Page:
冰攀部分

常用有兩種系統 --- NEI and Scottish Systems (WI System)

The most rational rating now is the Canadian/French one. This system is being used in Canada and the Alps, which account for probably 75% of the known ice climbs in the world. US climbers like Jeff Lowe tend also to use it to rate their own climbs. It consists of two numerals, like II-5:
最合理的分級系統是加拿大和法國的。這系統使用在加拿大和阿爾卑斯山,這兩區的冰攀活動大概占全世界的四分之三,美國的攀登者像 Jeff Lowe 也使用這種分級系統,它包含兩個數字,像是 II-5。

  • The first one (written in roman) is the "Seriousness Grade": it refers to things such as remoteness, length of the climb, difficulty of descent, objective hazards, sustained character of the route. A "I" climb is a single pitch by the road, whereas a "VI" climb is a full alpine experience which will require a bivy except for top climbers.
    第一個數字(羅馬數字)表示”嚴重性”,它代表偏遠度、攀登長度、下降難度、危險程度、路線持續性。”I”是在路旁只有一個繩距,然而"VI"須要豐富高山攀登經驗,除非攀登速度快速的頂尖攀登者,否則難免要露宿。
  • The second one (written in Arabic) is the "Technical Degree": it refers to the technical difficulty of the crux pitch of the route, and takes into account verticality, ease of protection, average nature of ice, how sustained is the pitch. A "2" climb requires only one axe. There are only, as far as my information is up to date, a dozen "7" climbs in the world. It's more or less a vertical or near vertical pitch with almost no pro, or a massive overhang. Since it is very similar to the WI American system, the technical degree is also referred to as "WI". So the WI (Water Ice) system is basically like the technical scale.
    第二個數字(阿拉伯數字)表示”技術等級”,代表路線中最難部份的技術難度,垂直狀態、確保難易、冰的種類、繩距的持續度也計算在內。”2”代表只須用一支冰斧;據我所知,目前全世界只有一些垂直或幾近垂直的路線而且是沒有確保的,抑或巨大的懸壁是"7"級的路線。因為這很像 WI 美國系統,這個技術分級也表示成”WI”,所以 WI 系統基本上像是技術等級。

The system is quite informative, because it distinguishes between two different types of difficulties. However, the two figures are not totally independent, ie a technically easy climb is not considered to be very committed (since in particular you can down climb it).
這種系統包含相當多的訊息,因為用兩種不同形態的難度分級,然而這兩者又並非全然無關,換句話說,技術上較容易的路線一般也不需花太多心力。(因為你可以往下攀登)

 

Albi Sole Seriousness Grade System (Grade I Grade VII)

Grade

Description

Grade I A short climb close to the road with bombproof belays and an easy descent.
在路旁短距離的攀登,有安全的確保且容易下降。
Grade II A 1- or 2-pitch climb within easy reach of a vehicle, little objective danger, and easy descent by rappel or down climbing.
一到兩個繩距,在交通容易到達的地方,有點小危險,下攀或垂降容易。
Grade III A multipitch route at low elevation, which may take several hours, or a route with a long approach on foot or ski, demanding good winter travel skills, or a route subject to occasional winter hazards. Descent usually by rappelling.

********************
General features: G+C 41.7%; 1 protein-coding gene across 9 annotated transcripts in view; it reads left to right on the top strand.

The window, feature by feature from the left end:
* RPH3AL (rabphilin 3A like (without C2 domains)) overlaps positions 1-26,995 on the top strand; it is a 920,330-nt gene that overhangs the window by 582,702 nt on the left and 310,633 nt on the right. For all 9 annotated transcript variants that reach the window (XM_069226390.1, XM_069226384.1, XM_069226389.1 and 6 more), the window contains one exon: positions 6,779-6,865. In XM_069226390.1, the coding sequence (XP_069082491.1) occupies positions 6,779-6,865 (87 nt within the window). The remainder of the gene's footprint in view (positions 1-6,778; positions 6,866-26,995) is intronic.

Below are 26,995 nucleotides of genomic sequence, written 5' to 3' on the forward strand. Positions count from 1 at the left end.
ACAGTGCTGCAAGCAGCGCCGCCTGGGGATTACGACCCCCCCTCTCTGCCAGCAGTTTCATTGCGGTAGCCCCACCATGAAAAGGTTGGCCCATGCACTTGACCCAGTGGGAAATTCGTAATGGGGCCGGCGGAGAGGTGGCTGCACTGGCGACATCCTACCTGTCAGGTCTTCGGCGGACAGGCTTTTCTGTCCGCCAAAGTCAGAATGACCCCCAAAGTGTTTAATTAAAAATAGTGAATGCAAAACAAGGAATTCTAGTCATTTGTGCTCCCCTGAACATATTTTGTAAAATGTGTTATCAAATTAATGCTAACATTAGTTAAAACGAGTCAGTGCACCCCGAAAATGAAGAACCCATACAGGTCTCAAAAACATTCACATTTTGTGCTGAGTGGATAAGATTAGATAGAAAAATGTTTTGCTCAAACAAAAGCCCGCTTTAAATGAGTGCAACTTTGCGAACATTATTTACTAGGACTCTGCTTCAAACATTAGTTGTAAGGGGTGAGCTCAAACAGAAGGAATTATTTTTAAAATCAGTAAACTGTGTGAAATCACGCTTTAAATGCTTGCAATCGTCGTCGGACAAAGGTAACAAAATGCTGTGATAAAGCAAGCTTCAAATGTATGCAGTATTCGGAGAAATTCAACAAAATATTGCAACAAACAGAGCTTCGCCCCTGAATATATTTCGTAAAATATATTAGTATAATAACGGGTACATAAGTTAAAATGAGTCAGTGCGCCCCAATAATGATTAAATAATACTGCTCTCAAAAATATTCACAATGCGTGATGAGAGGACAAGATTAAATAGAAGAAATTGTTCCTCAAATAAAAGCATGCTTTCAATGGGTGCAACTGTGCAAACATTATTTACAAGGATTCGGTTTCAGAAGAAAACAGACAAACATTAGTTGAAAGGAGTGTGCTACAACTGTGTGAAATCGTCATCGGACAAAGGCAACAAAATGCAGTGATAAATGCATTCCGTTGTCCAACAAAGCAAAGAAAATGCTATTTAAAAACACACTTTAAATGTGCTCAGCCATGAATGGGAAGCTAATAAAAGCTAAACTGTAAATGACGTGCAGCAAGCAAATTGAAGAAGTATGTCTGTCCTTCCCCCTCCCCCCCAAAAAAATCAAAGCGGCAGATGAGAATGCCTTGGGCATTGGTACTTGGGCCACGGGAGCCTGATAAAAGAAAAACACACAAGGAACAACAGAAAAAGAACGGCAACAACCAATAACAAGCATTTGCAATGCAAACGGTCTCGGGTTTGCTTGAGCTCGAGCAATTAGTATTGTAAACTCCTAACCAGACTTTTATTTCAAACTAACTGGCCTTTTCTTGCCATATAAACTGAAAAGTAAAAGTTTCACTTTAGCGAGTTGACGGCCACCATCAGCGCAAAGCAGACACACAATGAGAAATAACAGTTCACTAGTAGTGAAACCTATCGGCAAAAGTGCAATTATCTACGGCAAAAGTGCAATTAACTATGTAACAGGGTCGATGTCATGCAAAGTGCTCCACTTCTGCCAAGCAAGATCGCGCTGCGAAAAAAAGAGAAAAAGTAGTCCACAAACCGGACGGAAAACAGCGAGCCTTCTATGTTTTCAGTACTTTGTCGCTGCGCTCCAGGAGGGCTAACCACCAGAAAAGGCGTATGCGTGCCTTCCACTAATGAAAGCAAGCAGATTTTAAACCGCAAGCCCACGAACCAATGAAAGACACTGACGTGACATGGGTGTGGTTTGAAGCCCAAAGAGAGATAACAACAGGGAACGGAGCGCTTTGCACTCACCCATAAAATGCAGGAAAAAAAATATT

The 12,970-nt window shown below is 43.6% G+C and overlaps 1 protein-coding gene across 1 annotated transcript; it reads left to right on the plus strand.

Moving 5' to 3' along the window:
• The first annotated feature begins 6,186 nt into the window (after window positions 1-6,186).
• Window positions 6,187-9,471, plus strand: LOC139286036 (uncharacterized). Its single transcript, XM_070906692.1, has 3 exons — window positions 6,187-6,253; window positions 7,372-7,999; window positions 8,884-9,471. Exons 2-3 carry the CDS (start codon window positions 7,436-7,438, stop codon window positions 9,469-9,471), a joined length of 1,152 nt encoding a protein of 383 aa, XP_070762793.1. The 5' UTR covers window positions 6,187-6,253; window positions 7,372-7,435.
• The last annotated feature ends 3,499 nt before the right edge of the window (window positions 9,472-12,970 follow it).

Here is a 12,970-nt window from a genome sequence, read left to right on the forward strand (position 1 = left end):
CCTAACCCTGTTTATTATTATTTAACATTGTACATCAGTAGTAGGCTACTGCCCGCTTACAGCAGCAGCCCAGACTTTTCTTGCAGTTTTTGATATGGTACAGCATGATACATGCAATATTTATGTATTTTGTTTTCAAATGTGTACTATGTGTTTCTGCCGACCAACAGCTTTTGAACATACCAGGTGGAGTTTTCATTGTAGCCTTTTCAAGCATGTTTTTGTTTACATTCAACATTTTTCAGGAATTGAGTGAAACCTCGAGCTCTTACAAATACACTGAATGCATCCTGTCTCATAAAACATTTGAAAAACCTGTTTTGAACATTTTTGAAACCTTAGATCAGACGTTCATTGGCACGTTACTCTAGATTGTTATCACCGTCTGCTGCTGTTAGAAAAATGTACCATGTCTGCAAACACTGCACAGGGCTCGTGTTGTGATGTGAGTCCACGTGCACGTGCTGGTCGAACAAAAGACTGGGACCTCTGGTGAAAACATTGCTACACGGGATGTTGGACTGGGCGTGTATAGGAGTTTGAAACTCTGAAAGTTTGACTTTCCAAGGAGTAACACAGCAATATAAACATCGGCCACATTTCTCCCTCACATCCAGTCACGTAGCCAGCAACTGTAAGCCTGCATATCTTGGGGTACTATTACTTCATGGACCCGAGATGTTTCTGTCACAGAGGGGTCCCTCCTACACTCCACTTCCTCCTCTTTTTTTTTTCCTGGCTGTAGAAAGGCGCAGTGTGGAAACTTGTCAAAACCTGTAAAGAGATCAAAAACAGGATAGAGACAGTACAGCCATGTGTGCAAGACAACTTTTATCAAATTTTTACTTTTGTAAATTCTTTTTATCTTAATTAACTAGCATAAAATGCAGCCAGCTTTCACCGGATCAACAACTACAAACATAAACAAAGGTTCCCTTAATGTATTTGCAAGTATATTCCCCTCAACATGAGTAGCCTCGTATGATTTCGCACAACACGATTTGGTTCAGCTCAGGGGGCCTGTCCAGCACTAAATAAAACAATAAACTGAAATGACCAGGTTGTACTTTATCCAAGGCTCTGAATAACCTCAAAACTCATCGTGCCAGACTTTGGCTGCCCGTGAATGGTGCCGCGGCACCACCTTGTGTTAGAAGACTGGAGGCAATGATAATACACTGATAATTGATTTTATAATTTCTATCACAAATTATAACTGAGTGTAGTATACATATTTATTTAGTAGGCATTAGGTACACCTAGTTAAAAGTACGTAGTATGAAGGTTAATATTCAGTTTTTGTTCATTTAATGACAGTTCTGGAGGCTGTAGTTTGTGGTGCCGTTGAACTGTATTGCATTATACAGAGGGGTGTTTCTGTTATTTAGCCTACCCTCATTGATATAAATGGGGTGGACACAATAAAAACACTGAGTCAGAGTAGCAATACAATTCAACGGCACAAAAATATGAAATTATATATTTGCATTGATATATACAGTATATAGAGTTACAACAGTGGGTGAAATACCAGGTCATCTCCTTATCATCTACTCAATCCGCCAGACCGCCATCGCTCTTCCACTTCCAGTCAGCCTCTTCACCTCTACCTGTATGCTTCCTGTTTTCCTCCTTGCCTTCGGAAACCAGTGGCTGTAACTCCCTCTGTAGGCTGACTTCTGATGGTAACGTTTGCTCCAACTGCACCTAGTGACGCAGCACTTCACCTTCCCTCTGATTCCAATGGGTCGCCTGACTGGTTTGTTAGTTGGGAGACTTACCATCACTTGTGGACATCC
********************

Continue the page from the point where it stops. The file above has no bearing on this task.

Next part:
低海拔的地方,數個繩距,可能要花數個小時;或是需走路或滑雪一段距離,要有好的寒地旅遊技術;或是偶而會有寒害;通常要用垂降下來
Grade IV A multipitch route at higher elevations or in a remote region requiring mountaineering and winter travel skills. May be subject to objective hazards such as avalanches or rock-fall. Descent may present difficulties and usually involves rappelling from bolts.
高海拔多繩距或是在人煙罕至的地方,需要登山及寒地旅遊技術,可能遭受雪崩或落石,下降比較困難可能要利用人工固定點垂降。
Grade V A long climb on a high mountain face requiring a high level of competence and commitment. Subject to hazards of bad weather and avalanches. May have long approach or difficult descent.
高山山壁、距離長的攀登,需要高超的能力和代價,會遭受雪崩或惡劣的天氣,可能要很長距離且難的下降。
Grade VI A long multipitch route on a high alpine face, which only the best climbers will complete in a day. May include the logistical problems of winter alpine climbing.
高山山壁、多繩距,只有頂尖的攀登者可以一天完成,可能有寒冷高山攀登的運補問題。
Grade VII The biggest and hardest Himalayan alpine-style climbs (Lowe definition).
最大且最難的喜馬拉雅山脈高山式攀登(Jeff Lowe的定義)。

 

 

Scottish Ice Rating System (Grade 1 Grade 7) (WI 1- WI 7)

Scottish Ice Rating System also refers to the technical degree (1 - 7), which grades the single most difficult pitch, taking into account the sustained nature of the climbing, ice thickness, natural ice features such as chandelier or mushroom ice and overhanging bulges.
蘇格蘭冰攀分級系統也是與技術等級有關(1到7),對最難的繩距評估,包含遭受到的攀登種類,冰的厚度,冰的外貌像是吊燈、洋菇或凸出的懸壁。

Grade

Description

Grade 1 Walking up ice with only the use of crampons.
只用冰爪就可以走上去。
Grade 2 A pitch of 60-70 degree ice, reasonably consistent, with few short, steep steps. Good protection and belays.
單繩距60至70度的冰,包含少量短的陡階,確保安全。
Grade 3 Sustained 70-80 degree ice, usually thick and solid. May contain short, steep section, but will have good resting places and offer good protection and belays.
持續70至80度的冰,通常厚且硬,可能含有短距離的峭壁,但有好的休息點,確保安全。
Grade 4 Sustained 75-85 degree ice, separated by good belays or a less steep pitch with significant vertical sections. Generally good-quality ice, offering satisfactory protection.
持續75至85度的冰,好的確保區零星分佈,有少許顯著的垂直區,通常冰質很好,提供良好的保謢。
Grade 5 A noticeably more strenuous pitch of good but steep (85-90 degree) ice. May be considered the equivalent of 5.9 rock in terms of relative technical ability required.
有很多85至90度冰壁艱苦的繩距,差不多是攀岩5.9所需要的技巧及能力。
Grade 6 A very steep, strenuous pitch with few resting places and often a hanging belay. The ice may not be of top quality and protection may be dubious. High level of technical skill may be required. May be considered the equivalent of 5.10 rock.
非常陡峭,沒什麼休息處的艱難繩距,常要懸吊著確保,冰質不是頂好,安全性可疑,需要高技巧,差不多是攀岩5.10。
Grade 7 A pitch of near vertical ice, which may be thin, of poor quality, and doubtful adhesion to the rock. Protection difficult or nonexistent. May be considered the equivalent of 5.12 climbing in terms of technical expertise.
差不多是垂直的冰壁,非常薄,冰質也不好,不曉得有沒有附在岩石上,保護不易或不能,大約是攀岩5.12的專業技術。

Quang-Tuan Luongs interpretation of the technical degree:

  • Grade 2: you can climb with one tool
  • Grade 3: a second tool helps here, but your weight is on your feet
  • Grade 4: feels steep, but not vertical
  • Grade 5: about half of the pitch is vertical
  • Grade 6: the pitch is mostly vertical (usually free-standing)
  • Grade 7: the pitch is mostly vertical and unprotectable

註:垂直冰壁是指90度非85度,所以除非地形特別陡峭,一般很難找到整個繩距都是垂直的冰壁,因此第6、7級的純冰壁路線很多都是地面的冰柱與冰瀑連結的特殊地形(ex. chandelier ice, sustained thin ice, and other weird formations).

 

New England Ice Rating System (NEI 1 MEI 5+)

There are several other systems in use. The NEI (New England Ice) system is very similar, except that the top of the technical scale is 5+, and the seriousness grade refers only to the amount of time required to complete the climb.
還有其他的系統,像 NEI(新英格蘭冰攀)系統很類似,除了它的最高級是5+,還有嚴重性只看完成攀登的時間。

The New England Ice Rating System (NEI) was adapted from the Scottish system principally by Rick Wilcox and Peter Cole for their New England ice guide, "Shades of Blue".